While not quite in the same class as its forebear, the second chapter in the story of “the man, the myth, the legend” is still better than it has any right to be and offers enough balls-out action to satisfy any bloodthirsty cinemagoer.

John Wick: Chapter 2Picking up shortly after the events of the first film, assassin John Wick (Reeves) is trying to return to the retirement he had been pulled out from following the murder by Russian mobsters of his puppy, a gift from his terminally ill wife.

The bargain he struck to get out of the game comes back to haunt Wick when he is given no choice by Italian crime lord Santino D’Antonio (Riccardo Scamarcio) but to honour a blood oath and travel to Rome to take out a member of the ‘high table’, a council of high ranking crime kingpins.

Unsurprisingly, such a hit carries its own consequences and soon Wick is having to use all of his skills to fight his way out of the hellish nightmare he’s found himself in.

John Wick: Chapter 2

Right from the off, Chapter 2 cranks up the action (often filmed in pleasingly long takes for added effect) and rarely takes its foot off the gas over the course of its 122 minute running time. The immediate aftermath of the original is dealt with swiftly as Wick takes back his beloved Mustang car from Russian gangster Abram Tarasov (Peter Stormare in one of those ‘one-dimensional foreigner’ performances he gives from time to time) – a sequence that allows for much motor mayhem.

The sequel settles into its groove with Wick’s arrival in Rome, a second act that owes more than a passing debt to Bond as the assassin visits numerous Q-esque contacts to tool himself up for the task ahead.

John Wick: Chapter 2The celebrated night club shoot-em-up from the first film gets a fresh coat of paint here as Wick goes to work on a gamut of gun-wielding goons at an elaborately staged concert. Refreshingly for a film of this ilk, while there’s no denying Wick’s superhuman ability to wipe out countless red shirts, the impact of each blow he receives gradually wears him down to the extent that, come the end, he’s virtually staggering to get away, his face cut to ribbons.

The world constructed around its leading man is one of the film’s strongest assets and Chapter 2 takes the time to invest further, giving extra running time to Ian McShane’s Winston, owner of New York’s Continental hotel where blood-letting is a strict no no.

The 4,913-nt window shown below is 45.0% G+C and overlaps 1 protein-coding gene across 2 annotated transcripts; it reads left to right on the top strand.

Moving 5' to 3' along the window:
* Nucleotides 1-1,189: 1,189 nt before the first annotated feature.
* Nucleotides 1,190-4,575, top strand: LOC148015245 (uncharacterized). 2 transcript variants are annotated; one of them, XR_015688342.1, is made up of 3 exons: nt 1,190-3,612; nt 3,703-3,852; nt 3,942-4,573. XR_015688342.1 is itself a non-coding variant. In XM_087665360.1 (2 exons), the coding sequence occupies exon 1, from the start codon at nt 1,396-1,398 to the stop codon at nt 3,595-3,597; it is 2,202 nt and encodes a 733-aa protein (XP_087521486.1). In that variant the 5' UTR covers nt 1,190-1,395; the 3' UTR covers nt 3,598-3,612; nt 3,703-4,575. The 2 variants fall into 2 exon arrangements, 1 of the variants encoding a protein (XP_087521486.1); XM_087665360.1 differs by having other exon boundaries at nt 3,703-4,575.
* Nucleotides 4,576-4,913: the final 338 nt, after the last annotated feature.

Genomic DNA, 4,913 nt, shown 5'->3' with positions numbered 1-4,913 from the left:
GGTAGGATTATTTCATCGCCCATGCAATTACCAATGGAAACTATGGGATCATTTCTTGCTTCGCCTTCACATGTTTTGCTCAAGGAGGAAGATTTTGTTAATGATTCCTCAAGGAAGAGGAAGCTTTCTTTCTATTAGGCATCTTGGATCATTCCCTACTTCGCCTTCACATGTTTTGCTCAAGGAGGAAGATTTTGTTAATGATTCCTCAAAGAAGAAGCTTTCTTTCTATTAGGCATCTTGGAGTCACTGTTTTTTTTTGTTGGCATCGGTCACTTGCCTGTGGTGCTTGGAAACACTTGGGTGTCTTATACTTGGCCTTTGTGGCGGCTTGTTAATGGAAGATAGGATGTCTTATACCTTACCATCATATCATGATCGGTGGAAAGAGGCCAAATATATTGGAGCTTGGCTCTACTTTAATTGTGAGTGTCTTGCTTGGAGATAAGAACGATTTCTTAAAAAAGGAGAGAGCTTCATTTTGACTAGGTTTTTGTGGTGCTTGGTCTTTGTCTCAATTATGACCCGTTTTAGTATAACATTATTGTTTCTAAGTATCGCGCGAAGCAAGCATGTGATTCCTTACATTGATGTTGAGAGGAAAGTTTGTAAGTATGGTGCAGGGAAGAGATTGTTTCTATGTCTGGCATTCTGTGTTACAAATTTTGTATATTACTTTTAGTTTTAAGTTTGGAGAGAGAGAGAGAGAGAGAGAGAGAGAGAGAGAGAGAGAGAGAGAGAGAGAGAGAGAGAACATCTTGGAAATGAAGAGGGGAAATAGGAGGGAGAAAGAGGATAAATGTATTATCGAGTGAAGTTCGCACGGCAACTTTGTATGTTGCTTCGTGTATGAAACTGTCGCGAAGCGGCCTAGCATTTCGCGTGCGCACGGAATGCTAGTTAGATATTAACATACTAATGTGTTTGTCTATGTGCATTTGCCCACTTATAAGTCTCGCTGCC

McShane is, as always, great value and isn’t the only memorable supporting player. Lance Reddick stands out as concierge Charon, while Reeves’ Matrix co-star Laurence Fishburne (looking like Brando and Welles in the latter stages of their life; i.e. large) gnaws at the scenery with a wildly exaggerated performance (“somebody PLEASE get. This. Man. A gun.”).

While we didn’t realy need to see the pencil trick he’s famous for, the high gloss brutality of John Wick: Chapter 2 bodes well for the insanity guaranteed in the inevitable third act.

Review – Manchester By The Sea

To paraphrase the title of his debut picture, you can count on Keneth Lonergan to deliver the kind of quietly devastating domestic drama that all-too-rarely graces our screens.

It’s a sad fact that Manchester By The Sea represents only the third feature from Lonergan in the past 16 years. While You Can Count On Me (2000) was a critical success and turned a profit, his belated follow-up Margaret endured the sort of tortuous journey to release that normally goes with most Terry Gilliam films.

Eventually seeing the light of day in 2011, Lonergan’s originally conceived three-hour version of Margaret was finally released in 2012 and further elevated the writer/director’s status as one of America’s most compelling cinematic voices.

The wait for this third feature has, thankfully, been considerably shorter and it’s once again filmmaking of the highest calibre, telling a wrenching drama about the debilitating effects of guilt, regret and remorse on people’s lives.

Casey Affleck plays Lee Chandler, an insular figure working a simple routine as a janitor whose blunt conversations with other people tend to be either matter-of-fact or, in the case of a needless bar brawl, self-destructive. His withdrawal from the world, mixed with his seeming need to be punished suggest a pain and darkness in Lee’s past that slowly reveals itself when he is forced to return to his childhood home of Manchester-by-the-Sea upon discovering that his brother Joe (Kyle Chandler) has died.

This fresh trauma compounds a tragic event from his recent past that rears itself in Lee’s mind due to having returned home, while he also discovers that he’s been made sole guardian for Joe’s teenage son Patrick (Lucas Hedges).

Manchester By The Sea could so easily have embraced the same tropes that afflict countless ‘aw-shucks’ Hollywood melodramas whereby the central character overcomes adversity to find redemption and a happy-ever-after ending. That, however, isn’t how life works most of the time and Lonergan is to be applauded for resolutely sticking to his guns when it comes to the narrative path trodden by the film.